There are no drugs for the treatment of motion sickness without adverse side effects, and treatments for nausea and vomiting may not be effective for the condition. Sedatives do work well for motion sickness, but their primary effects are not always what we’re looking for. Motion sickness can be hard to stop; thus, preventing its triggers is the smartest thing to do. Prevention may depend on the means of transport, and other environmental and personal factors as well.

Unfortunately, it might not always be easy to forecast and prevent the causes of motion sickness. That’s when it can be a good idea to have something at hand. Herbs like peppermint, ginger, and tea can help with motion sickness, as well as acupuncture, special wristbands, and other traditional techniques. And then there’s cannabis.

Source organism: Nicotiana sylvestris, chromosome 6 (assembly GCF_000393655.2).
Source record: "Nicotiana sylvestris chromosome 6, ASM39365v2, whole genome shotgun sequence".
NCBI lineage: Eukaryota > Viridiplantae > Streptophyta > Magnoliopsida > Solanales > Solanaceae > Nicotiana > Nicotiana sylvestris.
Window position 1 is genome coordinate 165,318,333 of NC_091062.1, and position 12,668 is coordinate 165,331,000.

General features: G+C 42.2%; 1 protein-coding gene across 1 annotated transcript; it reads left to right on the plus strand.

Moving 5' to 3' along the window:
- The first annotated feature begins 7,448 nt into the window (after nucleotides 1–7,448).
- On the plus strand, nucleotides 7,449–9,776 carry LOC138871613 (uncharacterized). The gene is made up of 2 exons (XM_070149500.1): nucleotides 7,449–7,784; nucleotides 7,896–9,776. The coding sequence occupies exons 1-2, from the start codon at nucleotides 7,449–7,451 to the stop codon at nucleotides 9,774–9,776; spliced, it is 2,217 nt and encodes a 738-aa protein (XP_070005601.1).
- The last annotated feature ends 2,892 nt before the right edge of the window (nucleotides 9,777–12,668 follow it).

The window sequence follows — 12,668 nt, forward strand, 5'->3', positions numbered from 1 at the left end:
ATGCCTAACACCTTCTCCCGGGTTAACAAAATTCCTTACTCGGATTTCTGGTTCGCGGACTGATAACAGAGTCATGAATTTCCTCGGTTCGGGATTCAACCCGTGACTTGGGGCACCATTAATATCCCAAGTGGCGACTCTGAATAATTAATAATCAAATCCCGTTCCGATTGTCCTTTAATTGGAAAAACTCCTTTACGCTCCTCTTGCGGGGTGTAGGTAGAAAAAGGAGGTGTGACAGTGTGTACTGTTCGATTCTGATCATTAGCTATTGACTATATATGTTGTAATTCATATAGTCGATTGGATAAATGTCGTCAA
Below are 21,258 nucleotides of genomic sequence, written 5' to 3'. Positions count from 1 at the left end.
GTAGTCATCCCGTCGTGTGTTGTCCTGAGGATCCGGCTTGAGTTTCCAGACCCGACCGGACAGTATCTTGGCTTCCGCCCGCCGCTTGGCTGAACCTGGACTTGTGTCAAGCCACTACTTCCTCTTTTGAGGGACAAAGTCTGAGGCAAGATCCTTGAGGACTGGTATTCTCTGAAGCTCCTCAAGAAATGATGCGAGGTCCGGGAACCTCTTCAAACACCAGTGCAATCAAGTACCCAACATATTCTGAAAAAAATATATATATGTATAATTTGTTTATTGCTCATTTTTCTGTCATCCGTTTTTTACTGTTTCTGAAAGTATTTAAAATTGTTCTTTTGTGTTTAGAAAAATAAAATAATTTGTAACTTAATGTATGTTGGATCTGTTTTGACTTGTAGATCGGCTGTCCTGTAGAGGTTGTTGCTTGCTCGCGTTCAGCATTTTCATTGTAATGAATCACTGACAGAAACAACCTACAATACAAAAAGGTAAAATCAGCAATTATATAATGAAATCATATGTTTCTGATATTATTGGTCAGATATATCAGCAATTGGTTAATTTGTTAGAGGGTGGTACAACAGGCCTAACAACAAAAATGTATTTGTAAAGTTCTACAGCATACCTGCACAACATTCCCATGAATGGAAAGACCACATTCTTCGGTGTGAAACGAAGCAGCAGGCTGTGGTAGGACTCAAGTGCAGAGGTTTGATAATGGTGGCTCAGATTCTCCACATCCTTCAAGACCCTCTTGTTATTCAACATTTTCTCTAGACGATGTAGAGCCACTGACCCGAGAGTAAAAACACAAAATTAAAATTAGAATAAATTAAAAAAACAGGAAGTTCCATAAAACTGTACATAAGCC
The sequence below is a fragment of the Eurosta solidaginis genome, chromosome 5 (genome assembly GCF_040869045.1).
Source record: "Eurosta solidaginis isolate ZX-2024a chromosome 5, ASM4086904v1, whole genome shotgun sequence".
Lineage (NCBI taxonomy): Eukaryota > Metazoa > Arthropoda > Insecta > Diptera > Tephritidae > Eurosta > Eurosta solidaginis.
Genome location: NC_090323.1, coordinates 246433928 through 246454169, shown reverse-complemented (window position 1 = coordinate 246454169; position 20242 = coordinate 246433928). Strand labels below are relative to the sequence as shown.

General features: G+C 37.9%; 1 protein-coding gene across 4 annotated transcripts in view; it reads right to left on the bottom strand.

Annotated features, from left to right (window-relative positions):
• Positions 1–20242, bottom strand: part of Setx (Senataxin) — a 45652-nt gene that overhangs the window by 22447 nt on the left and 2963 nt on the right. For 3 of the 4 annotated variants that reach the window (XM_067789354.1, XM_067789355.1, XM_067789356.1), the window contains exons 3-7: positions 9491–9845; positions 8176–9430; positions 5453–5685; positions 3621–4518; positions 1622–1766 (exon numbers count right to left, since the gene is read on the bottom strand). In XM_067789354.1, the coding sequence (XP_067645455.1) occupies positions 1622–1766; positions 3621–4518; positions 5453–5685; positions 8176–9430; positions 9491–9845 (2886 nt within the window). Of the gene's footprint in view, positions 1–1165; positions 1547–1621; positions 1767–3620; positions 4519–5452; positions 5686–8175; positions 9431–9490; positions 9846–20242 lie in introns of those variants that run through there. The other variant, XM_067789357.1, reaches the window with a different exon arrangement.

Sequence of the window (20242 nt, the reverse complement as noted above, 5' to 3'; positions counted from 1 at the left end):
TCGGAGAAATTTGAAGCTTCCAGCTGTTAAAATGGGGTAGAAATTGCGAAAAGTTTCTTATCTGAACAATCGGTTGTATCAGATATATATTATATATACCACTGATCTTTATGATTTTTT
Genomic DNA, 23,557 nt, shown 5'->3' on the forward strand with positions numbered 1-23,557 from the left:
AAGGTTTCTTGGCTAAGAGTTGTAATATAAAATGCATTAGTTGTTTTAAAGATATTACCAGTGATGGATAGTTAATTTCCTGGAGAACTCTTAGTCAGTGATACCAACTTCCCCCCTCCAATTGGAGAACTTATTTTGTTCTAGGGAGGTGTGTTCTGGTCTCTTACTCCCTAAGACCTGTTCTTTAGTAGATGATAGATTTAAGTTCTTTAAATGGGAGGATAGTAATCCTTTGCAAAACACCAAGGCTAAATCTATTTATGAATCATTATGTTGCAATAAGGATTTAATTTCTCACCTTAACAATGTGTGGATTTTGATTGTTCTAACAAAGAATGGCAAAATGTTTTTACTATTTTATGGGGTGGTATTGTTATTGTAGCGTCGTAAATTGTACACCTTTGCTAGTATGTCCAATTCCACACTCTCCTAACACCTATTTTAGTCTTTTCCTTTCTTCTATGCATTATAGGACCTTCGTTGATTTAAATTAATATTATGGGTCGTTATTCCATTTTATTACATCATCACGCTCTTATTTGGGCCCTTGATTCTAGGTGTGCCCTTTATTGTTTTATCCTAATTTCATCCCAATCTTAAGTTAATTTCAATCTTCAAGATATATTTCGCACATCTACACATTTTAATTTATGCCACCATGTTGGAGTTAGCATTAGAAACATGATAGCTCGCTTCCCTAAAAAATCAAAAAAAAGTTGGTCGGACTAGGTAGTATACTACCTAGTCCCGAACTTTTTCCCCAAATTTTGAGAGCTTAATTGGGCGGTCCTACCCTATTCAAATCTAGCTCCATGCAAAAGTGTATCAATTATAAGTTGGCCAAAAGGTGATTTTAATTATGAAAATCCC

We already discussed how cannabis can help treat nausea and vomiting, with a wide array of scientific literature to back these claims. Even if most of the world’s health departments have yet to accept cannabis as a qualifying treatment for motion sickness, many of them have approved its use for conditions marked by nausea and vomiting.